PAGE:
ai executive guides Articles and Reports
Artificial intelligence “executive guide” reports are designed to help business leaders understand critical information about applying artificial intelligence applications successfully. Search our full set of executive guide reports below:
Finding the right people to do a job has always been a problem, especially when it requires a high level of expertise. Hiring professionals (84%) are relying more and more on social media to find the right talent, and B2B executives often look to LinkedIn for leads when it comes to finding the right companies to provide crucial services. It is no wonder that people and companies hoping to catch their attention make a point of putting up a robust profile on LinkedIn. However, businesses looking for companies to provide artificial intelligence services need to look at these profiles carefully.
Most of the time when we have requests for speaking engagements here at Emerj, they're from business leaders. At the time this article was published, I just came back from a presentation at National Defense University in Washington DC. Presenting there was unique in many regards. Obviously, the use cases for tanks and submarines are quite different than they are for drug development or selling more products off retail shelves.
We have discussed the importance of having the right talent in place when it comes to AI adoption in enterprise quite thoroughly here at Emerj. The scarcity of data science talent and its price point are one of the main reasons small businesses are not likely to adopt AI successfully at this time.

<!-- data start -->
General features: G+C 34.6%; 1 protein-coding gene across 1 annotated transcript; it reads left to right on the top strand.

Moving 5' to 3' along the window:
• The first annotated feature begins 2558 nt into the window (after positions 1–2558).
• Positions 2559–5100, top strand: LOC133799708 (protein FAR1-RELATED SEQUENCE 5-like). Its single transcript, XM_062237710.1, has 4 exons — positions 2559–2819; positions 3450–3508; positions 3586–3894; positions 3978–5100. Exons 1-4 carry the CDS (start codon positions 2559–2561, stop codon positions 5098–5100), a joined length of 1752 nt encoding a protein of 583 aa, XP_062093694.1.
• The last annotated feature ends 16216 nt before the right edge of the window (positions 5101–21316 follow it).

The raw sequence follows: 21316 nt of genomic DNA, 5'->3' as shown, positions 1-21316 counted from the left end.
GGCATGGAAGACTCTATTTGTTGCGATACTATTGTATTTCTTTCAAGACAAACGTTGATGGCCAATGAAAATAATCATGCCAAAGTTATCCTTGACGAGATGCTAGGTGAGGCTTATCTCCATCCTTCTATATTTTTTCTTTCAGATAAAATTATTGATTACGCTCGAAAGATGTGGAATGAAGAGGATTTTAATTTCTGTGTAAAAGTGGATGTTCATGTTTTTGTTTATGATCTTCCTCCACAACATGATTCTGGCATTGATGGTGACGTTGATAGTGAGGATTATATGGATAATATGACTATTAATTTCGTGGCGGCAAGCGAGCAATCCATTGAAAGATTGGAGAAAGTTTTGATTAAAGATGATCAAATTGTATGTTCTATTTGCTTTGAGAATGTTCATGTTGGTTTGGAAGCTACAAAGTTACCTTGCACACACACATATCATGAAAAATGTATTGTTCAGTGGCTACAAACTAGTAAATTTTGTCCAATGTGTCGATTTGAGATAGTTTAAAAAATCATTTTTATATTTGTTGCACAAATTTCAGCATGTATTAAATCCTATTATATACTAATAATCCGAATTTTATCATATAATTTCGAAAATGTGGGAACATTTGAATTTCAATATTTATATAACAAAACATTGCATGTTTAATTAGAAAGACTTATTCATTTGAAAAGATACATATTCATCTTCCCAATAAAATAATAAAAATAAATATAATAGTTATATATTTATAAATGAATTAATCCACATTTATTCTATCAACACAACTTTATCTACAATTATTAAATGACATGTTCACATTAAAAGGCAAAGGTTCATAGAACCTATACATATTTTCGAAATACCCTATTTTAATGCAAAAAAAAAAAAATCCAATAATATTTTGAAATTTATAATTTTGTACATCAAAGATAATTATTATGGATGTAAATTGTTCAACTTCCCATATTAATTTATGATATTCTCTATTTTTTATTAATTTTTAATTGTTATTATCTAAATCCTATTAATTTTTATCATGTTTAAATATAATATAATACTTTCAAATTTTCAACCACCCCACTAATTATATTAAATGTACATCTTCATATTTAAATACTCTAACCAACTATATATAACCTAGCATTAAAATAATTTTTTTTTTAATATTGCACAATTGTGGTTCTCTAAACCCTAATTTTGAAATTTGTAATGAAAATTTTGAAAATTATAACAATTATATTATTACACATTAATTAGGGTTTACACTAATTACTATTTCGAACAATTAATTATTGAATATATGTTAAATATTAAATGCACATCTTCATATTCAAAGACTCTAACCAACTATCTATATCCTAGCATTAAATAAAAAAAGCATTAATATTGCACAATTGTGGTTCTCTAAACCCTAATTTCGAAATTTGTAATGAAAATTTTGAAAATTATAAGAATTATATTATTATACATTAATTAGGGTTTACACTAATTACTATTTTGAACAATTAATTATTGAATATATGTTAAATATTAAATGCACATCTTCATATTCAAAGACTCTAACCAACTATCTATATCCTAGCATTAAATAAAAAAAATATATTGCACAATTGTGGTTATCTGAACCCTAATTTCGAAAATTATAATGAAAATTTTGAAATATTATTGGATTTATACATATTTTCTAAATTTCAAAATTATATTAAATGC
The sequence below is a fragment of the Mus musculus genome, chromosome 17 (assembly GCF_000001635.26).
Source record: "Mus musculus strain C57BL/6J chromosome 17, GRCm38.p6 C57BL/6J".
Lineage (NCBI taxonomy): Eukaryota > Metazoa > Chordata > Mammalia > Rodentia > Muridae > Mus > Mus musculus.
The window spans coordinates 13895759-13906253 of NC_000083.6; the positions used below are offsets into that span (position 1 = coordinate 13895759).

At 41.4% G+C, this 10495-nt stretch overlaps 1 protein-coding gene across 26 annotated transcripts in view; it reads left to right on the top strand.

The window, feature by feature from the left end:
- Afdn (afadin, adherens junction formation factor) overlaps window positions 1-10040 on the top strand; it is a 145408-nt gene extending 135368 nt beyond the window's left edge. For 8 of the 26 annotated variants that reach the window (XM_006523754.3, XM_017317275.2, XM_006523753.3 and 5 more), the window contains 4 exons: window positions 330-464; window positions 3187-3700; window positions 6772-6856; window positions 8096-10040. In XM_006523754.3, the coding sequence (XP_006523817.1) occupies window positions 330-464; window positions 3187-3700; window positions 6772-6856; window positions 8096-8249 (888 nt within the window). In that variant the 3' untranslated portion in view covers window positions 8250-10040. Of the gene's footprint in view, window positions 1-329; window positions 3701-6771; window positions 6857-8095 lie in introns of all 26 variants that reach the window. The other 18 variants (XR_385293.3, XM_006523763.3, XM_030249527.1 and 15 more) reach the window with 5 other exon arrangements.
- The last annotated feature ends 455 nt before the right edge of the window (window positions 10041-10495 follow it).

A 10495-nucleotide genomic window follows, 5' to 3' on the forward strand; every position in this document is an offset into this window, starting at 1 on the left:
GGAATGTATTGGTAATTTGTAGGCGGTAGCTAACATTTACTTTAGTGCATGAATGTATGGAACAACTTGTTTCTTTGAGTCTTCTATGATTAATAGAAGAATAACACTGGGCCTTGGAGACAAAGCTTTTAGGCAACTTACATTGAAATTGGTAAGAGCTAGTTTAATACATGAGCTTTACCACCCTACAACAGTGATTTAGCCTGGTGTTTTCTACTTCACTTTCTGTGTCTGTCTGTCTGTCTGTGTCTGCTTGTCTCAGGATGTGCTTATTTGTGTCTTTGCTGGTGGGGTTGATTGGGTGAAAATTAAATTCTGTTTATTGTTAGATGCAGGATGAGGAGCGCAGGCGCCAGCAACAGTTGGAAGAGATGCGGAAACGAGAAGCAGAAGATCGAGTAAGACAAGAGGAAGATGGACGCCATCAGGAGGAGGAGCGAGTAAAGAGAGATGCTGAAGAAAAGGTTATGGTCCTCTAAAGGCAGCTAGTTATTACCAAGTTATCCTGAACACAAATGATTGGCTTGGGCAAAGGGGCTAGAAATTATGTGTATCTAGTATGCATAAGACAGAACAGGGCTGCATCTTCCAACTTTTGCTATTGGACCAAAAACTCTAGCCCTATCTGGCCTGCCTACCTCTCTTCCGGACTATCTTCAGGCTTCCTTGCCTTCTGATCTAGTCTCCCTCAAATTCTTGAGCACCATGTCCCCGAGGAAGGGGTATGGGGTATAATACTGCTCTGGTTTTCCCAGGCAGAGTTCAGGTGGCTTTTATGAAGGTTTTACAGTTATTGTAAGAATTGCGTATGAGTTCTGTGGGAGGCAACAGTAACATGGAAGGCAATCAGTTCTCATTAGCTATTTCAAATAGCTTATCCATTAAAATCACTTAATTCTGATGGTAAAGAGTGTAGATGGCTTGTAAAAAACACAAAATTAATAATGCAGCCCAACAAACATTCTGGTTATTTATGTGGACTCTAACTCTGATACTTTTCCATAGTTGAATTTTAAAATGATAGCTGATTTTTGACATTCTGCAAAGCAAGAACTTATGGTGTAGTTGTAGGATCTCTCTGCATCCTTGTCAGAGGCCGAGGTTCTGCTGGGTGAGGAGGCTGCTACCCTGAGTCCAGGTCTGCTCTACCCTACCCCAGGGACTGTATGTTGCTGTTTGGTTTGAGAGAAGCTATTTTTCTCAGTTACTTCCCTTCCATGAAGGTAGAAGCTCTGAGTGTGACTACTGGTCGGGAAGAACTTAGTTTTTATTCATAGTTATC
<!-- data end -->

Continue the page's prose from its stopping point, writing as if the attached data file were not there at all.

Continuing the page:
Broadly, artificial intelligence involves a machine doing something that only a human would be able to do. That said, computer scientists disagree on if certain computing capabilities from several years ago still constitute AI. Nowadays, many of these capabilities might just be called software.
We discussed the difficulties large businesses may have in adopting AI in our previous article; despite this, last month we fleshed out the reasons why it’s still more difficult for small businesses to apply AI than the enterprise and how they might catch up to larger businesses in the future.
This article is based on a presentation given by Emerj CEO Dan Faggella at a recent conference “Artificial Intelligence and Business Ethics: Friends or Foes?” held at the University of Notre Dame.
The conversation about artificial intelligence and ethics ranges from the broad to the specific. On the one end, there are governments making laws and policies on national, state, and local levels. In the middle, you have industry-wide agreements on certain protocols on privacy expectations, ways of handling customer data, and other ethical considerations within the framework established by the government.